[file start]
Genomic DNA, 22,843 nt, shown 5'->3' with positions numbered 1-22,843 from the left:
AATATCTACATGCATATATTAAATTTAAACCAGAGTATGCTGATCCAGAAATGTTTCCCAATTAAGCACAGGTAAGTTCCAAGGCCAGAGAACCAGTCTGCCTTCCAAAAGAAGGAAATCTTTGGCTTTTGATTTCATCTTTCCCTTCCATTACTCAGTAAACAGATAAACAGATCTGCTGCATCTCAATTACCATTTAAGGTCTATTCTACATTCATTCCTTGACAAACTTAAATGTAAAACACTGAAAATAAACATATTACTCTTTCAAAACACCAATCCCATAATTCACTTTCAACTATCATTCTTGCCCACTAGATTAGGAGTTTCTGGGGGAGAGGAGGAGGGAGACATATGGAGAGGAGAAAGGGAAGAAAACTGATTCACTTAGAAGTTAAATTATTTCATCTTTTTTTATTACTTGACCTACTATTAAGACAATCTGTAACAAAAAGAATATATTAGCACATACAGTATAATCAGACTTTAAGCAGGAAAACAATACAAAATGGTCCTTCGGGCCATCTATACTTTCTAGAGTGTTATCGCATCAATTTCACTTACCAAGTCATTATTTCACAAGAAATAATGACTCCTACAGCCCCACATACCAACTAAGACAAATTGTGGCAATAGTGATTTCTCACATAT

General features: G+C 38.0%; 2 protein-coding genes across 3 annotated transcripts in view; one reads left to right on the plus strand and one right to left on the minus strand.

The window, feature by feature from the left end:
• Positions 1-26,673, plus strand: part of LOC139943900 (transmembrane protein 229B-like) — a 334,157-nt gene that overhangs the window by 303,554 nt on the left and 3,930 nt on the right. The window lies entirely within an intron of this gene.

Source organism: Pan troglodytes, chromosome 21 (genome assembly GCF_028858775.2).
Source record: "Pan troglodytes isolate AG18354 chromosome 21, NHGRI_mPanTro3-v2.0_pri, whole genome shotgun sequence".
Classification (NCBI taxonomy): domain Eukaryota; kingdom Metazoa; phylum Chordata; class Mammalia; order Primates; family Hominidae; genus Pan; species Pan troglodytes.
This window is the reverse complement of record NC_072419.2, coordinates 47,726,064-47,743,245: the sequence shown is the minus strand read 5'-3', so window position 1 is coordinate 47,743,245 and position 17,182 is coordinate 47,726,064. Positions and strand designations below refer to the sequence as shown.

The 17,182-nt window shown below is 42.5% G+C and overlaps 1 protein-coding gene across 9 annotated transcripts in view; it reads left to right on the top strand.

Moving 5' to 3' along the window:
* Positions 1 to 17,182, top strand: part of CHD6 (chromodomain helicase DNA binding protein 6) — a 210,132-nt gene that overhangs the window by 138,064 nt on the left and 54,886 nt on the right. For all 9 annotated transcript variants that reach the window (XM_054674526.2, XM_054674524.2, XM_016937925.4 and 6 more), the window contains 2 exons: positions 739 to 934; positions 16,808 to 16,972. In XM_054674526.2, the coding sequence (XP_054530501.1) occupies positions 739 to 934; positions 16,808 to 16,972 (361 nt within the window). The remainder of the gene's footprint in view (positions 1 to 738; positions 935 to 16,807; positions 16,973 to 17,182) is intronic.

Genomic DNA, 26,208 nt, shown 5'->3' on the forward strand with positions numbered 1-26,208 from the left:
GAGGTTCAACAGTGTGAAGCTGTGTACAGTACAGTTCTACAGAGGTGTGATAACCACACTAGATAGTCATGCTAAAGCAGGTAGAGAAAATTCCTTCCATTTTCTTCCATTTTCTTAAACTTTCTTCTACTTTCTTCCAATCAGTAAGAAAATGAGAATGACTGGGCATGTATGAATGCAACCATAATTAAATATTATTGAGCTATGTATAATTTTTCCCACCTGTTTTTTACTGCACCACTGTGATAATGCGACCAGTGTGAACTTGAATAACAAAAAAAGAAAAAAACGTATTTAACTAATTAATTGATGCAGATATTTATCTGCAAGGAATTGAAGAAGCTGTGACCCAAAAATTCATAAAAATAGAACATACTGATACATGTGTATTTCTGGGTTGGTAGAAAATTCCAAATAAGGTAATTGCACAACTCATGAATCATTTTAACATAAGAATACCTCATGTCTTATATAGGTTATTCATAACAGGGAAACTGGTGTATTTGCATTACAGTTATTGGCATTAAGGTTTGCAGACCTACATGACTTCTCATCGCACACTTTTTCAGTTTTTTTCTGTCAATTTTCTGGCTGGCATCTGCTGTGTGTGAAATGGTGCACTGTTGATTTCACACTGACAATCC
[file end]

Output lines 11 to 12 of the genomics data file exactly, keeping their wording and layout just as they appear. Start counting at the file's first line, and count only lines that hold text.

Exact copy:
Moving 5' to 3' along the window:
* Positions 1 to 17,182, top strand: part of CHD6 (chromodomain helicase DNA binding protein 6) — a 210,132-nt gene that overhangs the window by 138,064 nt on the left and 54,886 nt on the right. For all 9 annotated transcript variants that reach the window (XM_054674526.2, XM_054674524.2, XM_016937925.4 and 6 more), the window contains 2 exons: positions 739 to 934; positions 16,808 to 16,972. In XM_054674526.2, the coding sequence (XP_054530501.1) occupies positions 739 to 934; positions 16,808 to 16,972 (361 nt within the window). The remainder of the gene's footprint in view (positions 1 to 738; positions 935 to 16,807; positions 16,973 to 17,182) is intronic.